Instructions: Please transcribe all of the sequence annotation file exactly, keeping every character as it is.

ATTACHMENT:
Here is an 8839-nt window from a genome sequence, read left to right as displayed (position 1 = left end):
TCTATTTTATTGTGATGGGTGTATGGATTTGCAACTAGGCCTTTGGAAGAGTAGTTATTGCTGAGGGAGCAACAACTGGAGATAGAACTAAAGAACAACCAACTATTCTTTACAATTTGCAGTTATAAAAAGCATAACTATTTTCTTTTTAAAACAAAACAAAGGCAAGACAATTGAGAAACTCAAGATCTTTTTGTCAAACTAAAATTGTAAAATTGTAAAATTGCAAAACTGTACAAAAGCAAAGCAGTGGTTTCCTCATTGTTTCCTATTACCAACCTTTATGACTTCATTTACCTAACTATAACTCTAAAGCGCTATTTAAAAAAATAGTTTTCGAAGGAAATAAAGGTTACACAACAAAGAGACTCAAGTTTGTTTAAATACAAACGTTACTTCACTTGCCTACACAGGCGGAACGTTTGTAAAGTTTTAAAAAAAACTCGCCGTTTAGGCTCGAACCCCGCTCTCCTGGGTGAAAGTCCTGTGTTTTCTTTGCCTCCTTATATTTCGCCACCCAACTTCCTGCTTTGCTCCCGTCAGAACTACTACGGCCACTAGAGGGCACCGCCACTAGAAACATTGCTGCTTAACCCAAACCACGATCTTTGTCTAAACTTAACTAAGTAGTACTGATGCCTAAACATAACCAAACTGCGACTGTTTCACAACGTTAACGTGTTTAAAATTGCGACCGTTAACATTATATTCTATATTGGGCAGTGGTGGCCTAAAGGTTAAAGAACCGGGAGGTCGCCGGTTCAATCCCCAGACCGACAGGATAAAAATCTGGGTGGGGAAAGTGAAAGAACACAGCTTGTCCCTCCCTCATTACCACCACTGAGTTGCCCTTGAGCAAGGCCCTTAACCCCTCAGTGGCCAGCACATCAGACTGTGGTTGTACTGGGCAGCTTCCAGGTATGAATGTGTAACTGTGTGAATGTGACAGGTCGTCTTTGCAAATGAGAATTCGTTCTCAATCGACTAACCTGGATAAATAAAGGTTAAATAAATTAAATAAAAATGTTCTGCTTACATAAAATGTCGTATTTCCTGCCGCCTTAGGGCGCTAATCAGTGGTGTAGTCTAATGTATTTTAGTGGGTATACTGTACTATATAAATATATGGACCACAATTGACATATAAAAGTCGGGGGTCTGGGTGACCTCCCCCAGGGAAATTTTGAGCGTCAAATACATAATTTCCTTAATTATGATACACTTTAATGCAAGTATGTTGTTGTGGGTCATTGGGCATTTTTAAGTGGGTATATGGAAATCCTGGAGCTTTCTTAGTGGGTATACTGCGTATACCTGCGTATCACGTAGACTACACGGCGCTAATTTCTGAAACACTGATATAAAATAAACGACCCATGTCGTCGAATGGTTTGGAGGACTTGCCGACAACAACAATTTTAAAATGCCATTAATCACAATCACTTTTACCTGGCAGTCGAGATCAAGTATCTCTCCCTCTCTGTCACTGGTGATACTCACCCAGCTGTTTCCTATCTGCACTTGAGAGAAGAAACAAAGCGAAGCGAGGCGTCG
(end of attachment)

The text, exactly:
Here is an 8839-nt window from a genome sequence, read left to right as displayed (position 1 = left end):
TCTATTTTATTGTGATGGGTGTATGGATTTGCAACTAGGCCTTTGGAAGAGTAGTTATTGCTGAGGGAGCAACAACTGGAGATAGAACTAAAGAACAACCAACTATTCTTTACAATTTGCAGTTATAAAAAGCATAACTATTTTCTTTTTAAAACAAAACAAAGGCAAGACAATTGAGAAACTCAAGATCTTTTTGTCAAACTAAAATTGTAAAATTGTAAAATTGCAAAACTGTACAAAAGCAAAGCAGTGGTTTCCTCATTGTTTCCTATTACCAACCTTTATGACTTCATTTACCTAACTATAACTCTAAAGCGCTATTTAAAAAAATAGTTTTCGAAGGAAATAAAGGTTACACAACAAAGAGACTCAAGTTTGTTTAAATACAAACGTTACTTCACTTGCCTACACAGGCGGAACGTTTGTAAAGTTTTAAAAAAAACTCGCCGTTTAGGCTCGAACCCCGCTCTCCTGGGTGAAAGTCCTGTGTTTTCTTTGCCTCCTTATATTTCGCCACCCAACTTCCTGCTTTGCTCCCGTCAGAACTACTACGGCCACTAGAGGGCACCGCCACTAGAAACATTGCTGCTTAACCCAAACCACGATCTTTGTCTAAACTTAACTAAGTAGTACTGATGCCTAAACATAACCAAACTGCGACTGTTTCACAACGTTAACGTGTTTAAAATTGCGACCGTTAACATTATATTCTATATTGGGCAGTGGTGGCCTAAAGGTTAAAGAACCGGGAGGTCGCCGGTTCAATCCCCAGACCGACAGGATAAAAATCTGGGTGGGGAAAGTGAAAGAACACAGCTTGTCCCTCCCTCATTACCACCACTGAGTTGCCCTTGAGCAAGGCCCTTAACCCCTCAGTGGCCAGCACATCAGACTGTGGTTGTACTGGGCAGCTTCCAGGTATGAATGTGTAACTGTGTGAATGTGACAGGTCGTCTTTGCAAATGAGAATTCGTTCTCAATCGACTAACCTGGATAAATAAAGGTTAAATAAATTAAATAAAAATGTTCTGCTTACATAAAATGTCGTATTTCCTGCCGCCTTAGGGCGCTAATCAGTGGTGTAGTCTAATGTATTTTAGTGGGTATACTGTACTATATAAATATATGGACCACAATTGACATATAAAAGTCGGGGGTCTGGGTGACCTCCCCCAGGGAAATTTTGAGCGTCAAATACATAATTTCCTTAATTATGATACACTTTAATGCAAGTATGTTGTTGTGGGTCATTGGGCATTTTTAAGTGGGTATATGGAAATCCTGGAGCTTTCTTAGTGGGTATACTGCGTATACCTGCGTATCACGTAGACTACACGGCGCTAATTTCTGAAACACTGATATAAAATAAACGACCCATGTCGTCGAATGGTTTGGAGGACTTGCCGACAACAACAATTTTAAAATGCCATTAATCACAATCACTTTTACCTGGCAGTCGAGATCAAGTATCTCTCCCTCTCTGTCACTGGTGATACTCACCCAGCTGTTTCCTATCTGCACTTGAGAGAAGAAACAAAGCGAAGCGAGGCGTCG